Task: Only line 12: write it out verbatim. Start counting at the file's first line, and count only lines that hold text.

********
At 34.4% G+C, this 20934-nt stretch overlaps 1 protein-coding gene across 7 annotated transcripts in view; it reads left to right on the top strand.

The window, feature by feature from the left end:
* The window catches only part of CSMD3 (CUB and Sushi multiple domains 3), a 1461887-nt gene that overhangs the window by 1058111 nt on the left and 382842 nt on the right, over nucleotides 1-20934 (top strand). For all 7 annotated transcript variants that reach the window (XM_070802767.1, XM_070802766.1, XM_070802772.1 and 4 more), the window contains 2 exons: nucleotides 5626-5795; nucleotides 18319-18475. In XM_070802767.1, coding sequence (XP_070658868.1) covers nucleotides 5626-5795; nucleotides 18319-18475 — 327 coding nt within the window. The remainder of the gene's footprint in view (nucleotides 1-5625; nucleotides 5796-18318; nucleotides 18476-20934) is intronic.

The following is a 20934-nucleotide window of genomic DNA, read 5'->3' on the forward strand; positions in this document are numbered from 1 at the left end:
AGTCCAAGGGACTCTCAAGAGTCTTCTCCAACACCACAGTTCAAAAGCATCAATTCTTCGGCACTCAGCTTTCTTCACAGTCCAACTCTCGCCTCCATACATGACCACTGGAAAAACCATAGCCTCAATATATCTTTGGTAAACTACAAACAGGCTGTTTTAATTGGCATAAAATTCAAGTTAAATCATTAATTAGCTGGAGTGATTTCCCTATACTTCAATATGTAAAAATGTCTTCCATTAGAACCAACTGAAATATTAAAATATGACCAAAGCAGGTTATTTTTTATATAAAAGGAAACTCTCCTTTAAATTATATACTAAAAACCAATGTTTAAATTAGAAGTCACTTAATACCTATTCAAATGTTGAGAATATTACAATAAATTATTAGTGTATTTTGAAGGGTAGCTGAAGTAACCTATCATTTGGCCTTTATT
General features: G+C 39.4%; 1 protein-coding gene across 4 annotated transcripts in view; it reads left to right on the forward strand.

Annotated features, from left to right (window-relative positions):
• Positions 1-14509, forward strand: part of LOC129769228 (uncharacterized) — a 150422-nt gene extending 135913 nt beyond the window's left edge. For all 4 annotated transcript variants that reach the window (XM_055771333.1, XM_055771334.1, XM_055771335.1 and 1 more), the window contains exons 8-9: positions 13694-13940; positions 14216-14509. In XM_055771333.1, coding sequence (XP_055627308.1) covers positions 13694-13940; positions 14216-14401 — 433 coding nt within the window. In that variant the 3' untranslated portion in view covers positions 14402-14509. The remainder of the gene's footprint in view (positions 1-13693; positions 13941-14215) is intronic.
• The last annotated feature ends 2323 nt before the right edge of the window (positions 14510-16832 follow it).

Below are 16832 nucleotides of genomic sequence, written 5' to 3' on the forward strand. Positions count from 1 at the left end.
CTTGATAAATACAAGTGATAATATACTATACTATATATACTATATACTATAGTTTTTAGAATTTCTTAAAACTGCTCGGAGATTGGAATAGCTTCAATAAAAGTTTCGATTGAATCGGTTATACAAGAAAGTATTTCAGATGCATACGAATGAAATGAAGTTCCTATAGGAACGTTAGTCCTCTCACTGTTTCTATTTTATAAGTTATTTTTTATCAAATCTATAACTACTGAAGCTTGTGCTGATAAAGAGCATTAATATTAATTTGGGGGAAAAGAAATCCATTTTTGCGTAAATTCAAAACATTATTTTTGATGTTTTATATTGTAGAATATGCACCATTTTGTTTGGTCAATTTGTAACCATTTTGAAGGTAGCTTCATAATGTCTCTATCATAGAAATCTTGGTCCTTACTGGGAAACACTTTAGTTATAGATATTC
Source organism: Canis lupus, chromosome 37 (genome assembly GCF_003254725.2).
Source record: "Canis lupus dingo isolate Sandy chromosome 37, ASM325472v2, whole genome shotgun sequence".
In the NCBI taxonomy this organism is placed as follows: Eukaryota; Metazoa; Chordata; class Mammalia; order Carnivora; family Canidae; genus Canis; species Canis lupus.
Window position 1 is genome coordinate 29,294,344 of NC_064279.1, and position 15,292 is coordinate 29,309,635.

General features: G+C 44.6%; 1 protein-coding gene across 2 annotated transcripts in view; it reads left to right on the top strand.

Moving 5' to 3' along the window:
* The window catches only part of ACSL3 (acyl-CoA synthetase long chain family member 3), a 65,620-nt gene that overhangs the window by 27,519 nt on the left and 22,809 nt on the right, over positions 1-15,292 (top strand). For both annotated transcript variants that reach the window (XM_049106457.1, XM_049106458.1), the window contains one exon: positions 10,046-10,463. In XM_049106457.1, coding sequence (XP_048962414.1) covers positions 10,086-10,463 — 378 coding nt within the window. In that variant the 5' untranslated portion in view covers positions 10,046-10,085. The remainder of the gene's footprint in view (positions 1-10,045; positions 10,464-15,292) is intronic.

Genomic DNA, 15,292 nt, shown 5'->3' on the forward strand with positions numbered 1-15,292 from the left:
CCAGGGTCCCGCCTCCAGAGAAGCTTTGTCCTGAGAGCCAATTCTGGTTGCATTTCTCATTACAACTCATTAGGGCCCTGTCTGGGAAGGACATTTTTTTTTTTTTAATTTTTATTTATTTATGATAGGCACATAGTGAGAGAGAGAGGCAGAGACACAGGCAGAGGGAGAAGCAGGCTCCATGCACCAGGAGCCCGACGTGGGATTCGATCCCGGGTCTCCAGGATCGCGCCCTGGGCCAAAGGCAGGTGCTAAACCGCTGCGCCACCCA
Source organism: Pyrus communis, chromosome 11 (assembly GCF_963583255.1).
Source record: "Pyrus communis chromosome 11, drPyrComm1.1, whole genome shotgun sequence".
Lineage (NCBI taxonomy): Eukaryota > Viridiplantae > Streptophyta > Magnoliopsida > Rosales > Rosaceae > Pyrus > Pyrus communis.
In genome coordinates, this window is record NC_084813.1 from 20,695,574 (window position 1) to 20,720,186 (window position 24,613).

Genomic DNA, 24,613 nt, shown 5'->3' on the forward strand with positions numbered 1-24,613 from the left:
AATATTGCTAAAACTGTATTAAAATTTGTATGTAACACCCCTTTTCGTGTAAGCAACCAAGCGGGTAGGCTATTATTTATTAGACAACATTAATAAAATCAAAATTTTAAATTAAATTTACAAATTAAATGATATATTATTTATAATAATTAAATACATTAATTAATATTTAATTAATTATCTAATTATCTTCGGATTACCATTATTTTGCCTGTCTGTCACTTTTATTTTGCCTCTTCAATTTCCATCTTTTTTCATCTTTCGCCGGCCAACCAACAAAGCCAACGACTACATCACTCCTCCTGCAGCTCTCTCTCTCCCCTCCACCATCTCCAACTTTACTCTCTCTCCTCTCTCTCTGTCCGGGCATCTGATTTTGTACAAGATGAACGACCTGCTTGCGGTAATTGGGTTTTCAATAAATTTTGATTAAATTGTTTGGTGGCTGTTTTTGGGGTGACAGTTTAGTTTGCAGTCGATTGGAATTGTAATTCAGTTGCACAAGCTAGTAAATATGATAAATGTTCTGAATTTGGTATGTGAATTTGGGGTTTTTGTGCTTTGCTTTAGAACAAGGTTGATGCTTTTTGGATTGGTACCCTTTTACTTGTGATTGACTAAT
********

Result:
Source organism: Canis lupus, chromosome 37 (genome assembly GCF_003254725.2).